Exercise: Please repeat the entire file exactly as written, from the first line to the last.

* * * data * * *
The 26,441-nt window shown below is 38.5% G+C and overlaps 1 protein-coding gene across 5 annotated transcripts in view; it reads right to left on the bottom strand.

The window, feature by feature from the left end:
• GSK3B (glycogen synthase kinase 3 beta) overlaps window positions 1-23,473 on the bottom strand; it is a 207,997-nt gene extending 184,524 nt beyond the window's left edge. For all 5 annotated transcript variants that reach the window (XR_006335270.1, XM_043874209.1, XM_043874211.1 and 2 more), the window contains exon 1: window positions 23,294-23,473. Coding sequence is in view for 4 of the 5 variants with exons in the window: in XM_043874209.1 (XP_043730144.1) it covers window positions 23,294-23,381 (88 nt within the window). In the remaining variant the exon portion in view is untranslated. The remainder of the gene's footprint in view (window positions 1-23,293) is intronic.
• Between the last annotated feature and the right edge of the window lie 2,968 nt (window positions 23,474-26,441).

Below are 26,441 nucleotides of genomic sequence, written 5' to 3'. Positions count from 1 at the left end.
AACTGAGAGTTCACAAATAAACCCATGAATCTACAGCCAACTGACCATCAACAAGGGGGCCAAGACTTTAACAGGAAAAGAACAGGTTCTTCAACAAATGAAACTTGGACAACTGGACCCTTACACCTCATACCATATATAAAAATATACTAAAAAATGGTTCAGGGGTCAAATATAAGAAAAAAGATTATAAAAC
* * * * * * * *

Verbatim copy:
The 26,441-nt window shown below is 38.5% G+C and overlaps 1 protein-coding gene across 5 annotated transcripts in view; it reads right to left on the bottom strand.

The window, feature by feature from the left end:
• GSK3B (glycogen synthase kinase 3 beta) overlaps window positions 1-23,473 on the bottom strand; it is a 207,997-nt gene extending 184,524 nt beyond the window's left edge. For all 5 annotated transcript variants that reach the window (XR_006335270.1, XM_043874209.1, XM_043874211.1 and 2 more), the window contains exon 1: window positions 23,294-23,473. Coding sequence is in view for 4 of the 5 variants with exons in the window: in XM_043874209.1 (XP_043730144.1) it covers window positions 23,294-23,381 (88 nt within the window). In the remaining variant the exon portion in view is untranslated. The remainder of the gene's footprint in view (window positions 1-23,293) is intronic.
• Between the last annotated feature and the right edge of the window lie 2,968 nt (window positions 23,474-26,441).

Below are 26,441 nucleotides of genomic sequence, written 5' to 3'. Positions count from 1 at the left end.
AACTGAGAGTTCACAAATAAACCCATGAATCTACAGCCAACTGACCATCAACAAGGGGGCCAAGACTTTAACAGGAAAAGAACAGGTTCTTCAACAAATGAAACTTGGACAACTGGACCCTTACACCTCATACCATATATAAAAATATACTAAAAAATGGTTCAGGGGTCAAATATAAGAAAAAAGATTATAAAAC